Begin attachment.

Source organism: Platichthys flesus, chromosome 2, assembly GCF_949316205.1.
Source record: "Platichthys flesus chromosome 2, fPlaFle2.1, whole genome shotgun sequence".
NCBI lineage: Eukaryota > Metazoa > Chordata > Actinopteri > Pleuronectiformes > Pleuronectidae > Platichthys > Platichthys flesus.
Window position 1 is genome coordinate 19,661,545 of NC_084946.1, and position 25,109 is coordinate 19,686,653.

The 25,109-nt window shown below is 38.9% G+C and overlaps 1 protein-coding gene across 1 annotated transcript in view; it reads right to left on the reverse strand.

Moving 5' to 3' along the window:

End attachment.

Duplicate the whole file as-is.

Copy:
Source organism: Platichthys flesus, chromosome 2, assembly GCF_949316205.1.
Source record: "Platichthys flesus chromosome 2, fPlaFle2.1, whole genome shotgun sequence".
NCBI lineage: Eukaryota > Metazoa > Chordata > Actinopteri > Pleuronectiformes > Pleuronectidae > Platichthys > Platichthys flesus.
Window position 1 is genome coordinate 19,661,545 of NC_084946.1, and position 25,109 is coordinate 19,686,653.

The 25,109-nt window shown below is 38.9% G+C and overlaps 1 protein-coding gene across 1 annotated transcript in view; it reads right to left on the reverse strand.

Moving 5' to 3' along the window: